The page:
The Poor Always Suffer The Most Pain, And The Coronavirus Pandemic is no Exception

By Anne Welsh – Founder and CEO Painless Universal
August 10th, 2020.

The inevitability of serious pain to people at the poorer end of the living spectrum should come as no surprise when a catastrophic event such as an economic recession or a pandemic that upsets the social fabric occurs.

The sad reality is that poor people are going to impacted by the economic difficulty brought on by this pandemic but unfortunately, they are also over-represented in jobs that expose them directly to infection because of the interaction with the wider public.

Take the United Kingdom as an example. The reality is that most Britons are not at any risk of serious illness at all. The mortality rate is believed to be less than 0.5 per cent and much lower for those under 70 and those without underlying health issues. If those are the facts, then what needs to be done to support the poorest people in society.

The first step is to get children back in school. If this happens then parents can go to work, earn a living, and support their families. If children are not in school, then it becomes impossible for most households to function and generate revenue for the family unit. Children from poorer families do not have the option of private school and their future is being eroded by not being in education. Any delay in securing their education future should not be acceptable to society.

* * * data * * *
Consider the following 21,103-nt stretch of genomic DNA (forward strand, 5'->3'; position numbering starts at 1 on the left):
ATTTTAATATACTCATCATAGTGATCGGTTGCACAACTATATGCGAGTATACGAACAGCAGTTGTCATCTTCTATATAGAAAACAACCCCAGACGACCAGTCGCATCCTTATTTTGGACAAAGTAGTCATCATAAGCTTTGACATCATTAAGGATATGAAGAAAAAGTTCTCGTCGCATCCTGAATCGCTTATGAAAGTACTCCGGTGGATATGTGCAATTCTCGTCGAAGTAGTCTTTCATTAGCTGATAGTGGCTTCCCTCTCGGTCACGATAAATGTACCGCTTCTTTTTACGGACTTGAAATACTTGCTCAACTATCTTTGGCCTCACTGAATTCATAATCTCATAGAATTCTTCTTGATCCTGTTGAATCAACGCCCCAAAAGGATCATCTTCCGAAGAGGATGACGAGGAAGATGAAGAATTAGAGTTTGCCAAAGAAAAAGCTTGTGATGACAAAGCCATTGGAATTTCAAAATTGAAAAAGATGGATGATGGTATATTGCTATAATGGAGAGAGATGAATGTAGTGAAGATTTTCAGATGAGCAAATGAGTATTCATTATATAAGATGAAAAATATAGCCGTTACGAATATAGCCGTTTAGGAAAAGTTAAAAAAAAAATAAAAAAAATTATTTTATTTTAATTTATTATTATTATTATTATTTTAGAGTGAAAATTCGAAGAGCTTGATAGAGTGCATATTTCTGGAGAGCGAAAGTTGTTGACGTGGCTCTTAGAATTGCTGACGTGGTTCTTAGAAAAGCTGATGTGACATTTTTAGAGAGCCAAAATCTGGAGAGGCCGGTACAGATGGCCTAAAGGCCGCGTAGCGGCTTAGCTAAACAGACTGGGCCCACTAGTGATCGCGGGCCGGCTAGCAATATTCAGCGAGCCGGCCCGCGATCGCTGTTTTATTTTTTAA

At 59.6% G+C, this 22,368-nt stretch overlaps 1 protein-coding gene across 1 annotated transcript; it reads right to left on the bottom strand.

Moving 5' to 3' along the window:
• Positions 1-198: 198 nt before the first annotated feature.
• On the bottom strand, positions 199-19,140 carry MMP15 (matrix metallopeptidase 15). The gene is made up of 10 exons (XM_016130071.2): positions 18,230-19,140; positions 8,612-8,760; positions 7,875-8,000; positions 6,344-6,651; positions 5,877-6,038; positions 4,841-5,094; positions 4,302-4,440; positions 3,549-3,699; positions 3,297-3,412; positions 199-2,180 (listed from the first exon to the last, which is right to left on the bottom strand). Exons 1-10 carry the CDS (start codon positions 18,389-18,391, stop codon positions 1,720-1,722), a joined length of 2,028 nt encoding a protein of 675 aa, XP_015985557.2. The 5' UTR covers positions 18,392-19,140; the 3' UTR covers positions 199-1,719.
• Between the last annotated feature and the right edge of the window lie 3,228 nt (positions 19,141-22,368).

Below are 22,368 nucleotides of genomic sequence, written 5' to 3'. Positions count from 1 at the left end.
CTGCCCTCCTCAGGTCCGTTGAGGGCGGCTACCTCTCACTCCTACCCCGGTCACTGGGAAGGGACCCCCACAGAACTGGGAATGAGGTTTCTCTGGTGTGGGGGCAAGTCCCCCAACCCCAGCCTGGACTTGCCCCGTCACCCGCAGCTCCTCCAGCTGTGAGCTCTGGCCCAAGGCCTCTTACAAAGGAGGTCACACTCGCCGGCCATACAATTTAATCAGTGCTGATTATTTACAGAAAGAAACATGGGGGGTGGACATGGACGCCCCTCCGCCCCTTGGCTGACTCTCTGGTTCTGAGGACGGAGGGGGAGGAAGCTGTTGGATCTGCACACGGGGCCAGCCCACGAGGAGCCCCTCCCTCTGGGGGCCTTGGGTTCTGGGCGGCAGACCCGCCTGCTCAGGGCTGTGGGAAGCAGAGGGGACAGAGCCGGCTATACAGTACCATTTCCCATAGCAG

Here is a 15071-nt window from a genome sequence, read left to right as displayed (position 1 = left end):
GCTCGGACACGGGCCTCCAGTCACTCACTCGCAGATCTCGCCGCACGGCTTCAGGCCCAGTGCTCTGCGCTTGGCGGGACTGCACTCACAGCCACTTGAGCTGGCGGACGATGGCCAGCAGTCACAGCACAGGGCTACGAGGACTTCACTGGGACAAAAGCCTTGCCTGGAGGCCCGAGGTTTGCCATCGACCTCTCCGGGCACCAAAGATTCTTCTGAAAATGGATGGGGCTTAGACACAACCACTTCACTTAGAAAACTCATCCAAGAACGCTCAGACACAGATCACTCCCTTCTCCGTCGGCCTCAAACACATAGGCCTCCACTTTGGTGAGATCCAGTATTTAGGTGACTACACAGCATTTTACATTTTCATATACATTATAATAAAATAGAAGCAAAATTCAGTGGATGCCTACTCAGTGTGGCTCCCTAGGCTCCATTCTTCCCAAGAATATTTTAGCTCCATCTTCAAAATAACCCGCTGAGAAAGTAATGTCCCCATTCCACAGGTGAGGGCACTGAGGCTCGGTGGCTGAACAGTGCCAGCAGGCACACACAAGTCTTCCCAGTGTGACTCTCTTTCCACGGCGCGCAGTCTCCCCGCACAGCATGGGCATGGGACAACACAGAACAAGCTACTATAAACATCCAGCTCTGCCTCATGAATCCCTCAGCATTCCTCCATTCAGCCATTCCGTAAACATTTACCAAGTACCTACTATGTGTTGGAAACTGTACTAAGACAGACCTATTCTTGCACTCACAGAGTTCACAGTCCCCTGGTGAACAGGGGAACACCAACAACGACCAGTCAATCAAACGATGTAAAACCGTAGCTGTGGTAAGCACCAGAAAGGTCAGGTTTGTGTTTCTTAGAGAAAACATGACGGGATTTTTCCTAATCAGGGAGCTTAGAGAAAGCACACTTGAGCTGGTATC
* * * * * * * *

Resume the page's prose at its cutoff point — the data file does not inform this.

Ramifications of long-term working from home must be carefully considered. In the UK economy, consumer services make up 80% of all economic activity. Offices are therefore vital for the livelihoods of millions, often the poorest in society. Also, for many young people living in shared and often cramped accommodation, home working is miserable.

Putting policies and effort into returning to a normal functioning society is a powerful element of social justice and is a duty of us all. There is a vast number of essential workers that are unable to work from home but have carried on heroically.

When you see a nurse, a bus or cab driver, a cleaner, supermarket stacker, retail salesperson or hotel receptionist, please treat them with the utmost respect because these important roles (and there are many others), require individuals to take on a much higher risk to their personal health.

As a person living with a chronic illness, I have learned that no matter what challenges you face, It is important to keep moving forward regardless of what challenges are in front of you. Any delay in the recovery process can cause more delay to your wellbeing and subsequent economic stability. Together we can beat the economic and health pain!

Read Also: As the public debt soaring past £2 trillion and millions of Britons unemployed(Opens in a new browser tab)


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